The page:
" 'Federal employee health and retirement benefits continue to be based on antiquated assumptions and require a level of generosity long since abandoned by most of the private sector,' [White House Press Secretary Sean Spicer] said. 'Those costs are unsustainable for the federal government, just as they are proving to be unsustainable for state and local governments with similar health and retirement packages.' " (Government Executive)
OPM Asks FEHBP Carriers to Focus on Rising Prescription Drug Use and Costs
"All insurance carriers participating in the Federal Employees Health Benefits Program [FEHBP] in 2018 should continue their efforts to effectively manage prescription drug use among beneficiaries while trying to rein in escalating costs ... OPM wants carriers to 'reexamine' opportunities to reinforce or add to management techniques that help balance those dual goals, since rising drug prices and more prescription drug use in health care are driving up FEHBP premiums. According the agency, 25.5 percent of the FEHBP health care budget was spent on drugs in 2015." (Government Executive)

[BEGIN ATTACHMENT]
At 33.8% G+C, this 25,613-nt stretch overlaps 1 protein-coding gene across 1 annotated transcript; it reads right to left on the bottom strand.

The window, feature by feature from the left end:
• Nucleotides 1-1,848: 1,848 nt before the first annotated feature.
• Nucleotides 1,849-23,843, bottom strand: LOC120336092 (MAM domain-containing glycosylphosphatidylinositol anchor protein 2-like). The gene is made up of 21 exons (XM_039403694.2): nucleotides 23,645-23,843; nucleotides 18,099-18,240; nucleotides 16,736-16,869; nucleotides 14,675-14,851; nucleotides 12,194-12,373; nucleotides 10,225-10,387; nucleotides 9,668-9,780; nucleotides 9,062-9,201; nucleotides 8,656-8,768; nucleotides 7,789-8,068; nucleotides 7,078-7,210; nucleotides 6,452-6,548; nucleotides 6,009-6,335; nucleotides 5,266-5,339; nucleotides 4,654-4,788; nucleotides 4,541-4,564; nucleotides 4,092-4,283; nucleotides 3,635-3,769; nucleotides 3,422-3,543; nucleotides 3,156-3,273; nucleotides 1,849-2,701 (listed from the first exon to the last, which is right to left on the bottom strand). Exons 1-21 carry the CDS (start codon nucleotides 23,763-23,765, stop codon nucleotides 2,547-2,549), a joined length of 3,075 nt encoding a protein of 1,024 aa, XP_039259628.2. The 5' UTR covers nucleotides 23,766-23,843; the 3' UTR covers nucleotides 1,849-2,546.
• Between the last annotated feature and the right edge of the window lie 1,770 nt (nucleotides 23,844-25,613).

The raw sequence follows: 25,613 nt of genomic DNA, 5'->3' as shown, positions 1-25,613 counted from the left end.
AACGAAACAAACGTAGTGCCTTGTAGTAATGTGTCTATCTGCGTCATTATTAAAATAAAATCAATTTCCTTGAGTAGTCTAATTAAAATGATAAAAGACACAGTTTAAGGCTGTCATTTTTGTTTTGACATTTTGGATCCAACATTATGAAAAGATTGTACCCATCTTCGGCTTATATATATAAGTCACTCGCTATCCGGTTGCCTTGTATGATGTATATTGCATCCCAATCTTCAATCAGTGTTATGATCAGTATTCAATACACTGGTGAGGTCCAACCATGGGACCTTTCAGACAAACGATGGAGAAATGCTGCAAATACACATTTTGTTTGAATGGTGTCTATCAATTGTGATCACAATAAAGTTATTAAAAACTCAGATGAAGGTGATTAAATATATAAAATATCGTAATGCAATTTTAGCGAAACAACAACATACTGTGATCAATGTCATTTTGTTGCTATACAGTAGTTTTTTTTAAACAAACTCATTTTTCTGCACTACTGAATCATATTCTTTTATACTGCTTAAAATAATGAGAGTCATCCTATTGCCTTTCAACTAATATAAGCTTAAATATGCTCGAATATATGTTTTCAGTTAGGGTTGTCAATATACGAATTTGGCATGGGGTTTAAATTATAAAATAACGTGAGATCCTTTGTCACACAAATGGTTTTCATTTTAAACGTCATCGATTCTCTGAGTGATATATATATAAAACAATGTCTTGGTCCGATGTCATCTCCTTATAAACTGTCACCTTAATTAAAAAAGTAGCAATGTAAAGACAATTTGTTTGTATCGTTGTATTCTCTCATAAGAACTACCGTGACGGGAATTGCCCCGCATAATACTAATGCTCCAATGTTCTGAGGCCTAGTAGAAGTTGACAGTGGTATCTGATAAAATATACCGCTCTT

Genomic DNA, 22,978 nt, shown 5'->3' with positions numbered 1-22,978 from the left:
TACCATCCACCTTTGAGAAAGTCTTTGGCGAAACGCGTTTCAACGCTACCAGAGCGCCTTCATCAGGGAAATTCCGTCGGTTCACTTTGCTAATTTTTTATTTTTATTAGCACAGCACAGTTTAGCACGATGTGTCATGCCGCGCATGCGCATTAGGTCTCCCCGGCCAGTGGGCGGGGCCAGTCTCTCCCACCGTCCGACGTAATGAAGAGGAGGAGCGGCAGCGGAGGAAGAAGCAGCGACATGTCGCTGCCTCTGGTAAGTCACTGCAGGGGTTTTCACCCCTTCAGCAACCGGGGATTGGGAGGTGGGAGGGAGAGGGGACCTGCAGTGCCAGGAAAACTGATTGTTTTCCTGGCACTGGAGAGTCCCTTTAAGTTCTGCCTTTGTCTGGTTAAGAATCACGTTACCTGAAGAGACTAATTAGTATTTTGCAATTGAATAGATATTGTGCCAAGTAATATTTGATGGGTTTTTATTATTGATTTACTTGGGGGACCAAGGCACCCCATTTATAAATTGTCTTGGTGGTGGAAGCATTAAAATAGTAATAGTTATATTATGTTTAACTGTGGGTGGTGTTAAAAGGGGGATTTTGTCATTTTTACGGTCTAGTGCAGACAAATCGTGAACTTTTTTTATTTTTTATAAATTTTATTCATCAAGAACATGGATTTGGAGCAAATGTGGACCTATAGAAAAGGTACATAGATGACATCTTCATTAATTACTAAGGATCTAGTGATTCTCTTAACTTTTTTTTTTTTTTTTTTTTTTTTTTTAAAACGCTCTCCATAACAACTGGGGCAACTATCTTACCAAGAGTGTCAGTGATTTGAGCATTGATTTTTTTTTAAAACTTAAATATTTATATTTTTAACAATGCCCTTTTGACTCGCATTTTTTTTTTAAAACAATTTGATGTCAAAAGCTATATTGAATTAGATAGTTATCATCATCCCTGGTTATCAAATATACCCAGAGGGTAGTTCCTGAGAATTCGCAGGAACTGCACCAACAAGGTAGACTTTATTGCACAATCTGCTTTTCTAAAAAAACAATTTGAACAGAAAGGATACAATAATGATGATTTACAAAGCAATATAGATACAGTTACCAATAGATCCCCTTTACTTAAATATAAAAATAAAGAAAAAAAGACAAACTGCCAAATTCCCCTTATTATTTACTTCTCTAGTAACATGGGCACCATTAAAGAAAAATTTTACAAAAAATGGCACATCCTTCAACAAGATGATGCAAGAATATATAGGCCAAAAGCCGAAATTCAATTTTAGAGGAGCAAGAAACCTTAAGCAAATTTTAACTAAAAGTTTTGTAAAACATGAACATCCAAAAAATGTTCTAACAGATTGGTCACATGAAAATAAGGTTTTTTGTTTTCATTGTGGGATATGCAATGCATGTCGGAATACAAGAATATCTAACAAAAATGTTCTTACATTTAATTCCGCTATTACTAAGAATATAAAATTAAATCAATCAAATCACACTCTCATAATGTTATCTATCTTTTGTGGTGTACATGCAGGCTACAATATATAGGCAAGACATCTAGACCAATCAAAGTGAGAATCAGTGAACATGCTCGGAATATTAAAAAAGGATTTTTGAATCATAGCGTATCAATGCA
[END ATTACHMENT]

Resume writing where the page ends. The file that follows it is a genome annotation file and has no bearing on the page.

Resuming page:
[Official Guidance] FEHB Program Carrier Letter for 2018 Contracts (PDF)
"This is our annual call for benefit and rate proposals from Federal Employees Health Benefits (FEHB) Program carriers. You should submit your benefit and rate proposals for the contract term beginning January 1, 2018 on or before May 31, 2017. Please send your proposals to your Health Insurance Specialist via overnight mail, FAX, or email. We expect to complete benefit and rate negotiations by mid-August to ensure a timely Open Season." (U.S. Office of Personnel Management [OPM])
CRS Report: Background and Recent Developments in Military Retirement (PDF)
24 pages. "[T]he National Defense Authorization Act for FY2016 [adopted a] blended system [which] will allow more service members to accrue retirement savings earlier in their careers through contributions into the Thrift Savings Plan (TSP) coupled with government matching ... It will also reduce the defined benefit multiplier for calculating the retirement annuity ... The new multiplier will provide service members retiring at 20 years of service with 40% of their base pay at retirement rather than 50% under the current system. The changes will go into effect on January 1, 2018." [Report RL34751, updated Sept. 13, 2018] (Congressional Research Service [CRS])
Administration Makes Long-Desired Change to Postal Service Pensions
"The U.S. Postal Service could finally have its payments into the federal employee pension account calculated using assumptions from its workforce specifically, rather than the federal workforce as a whole, which has long been a sticking point at the mailing agency." (Government Executive)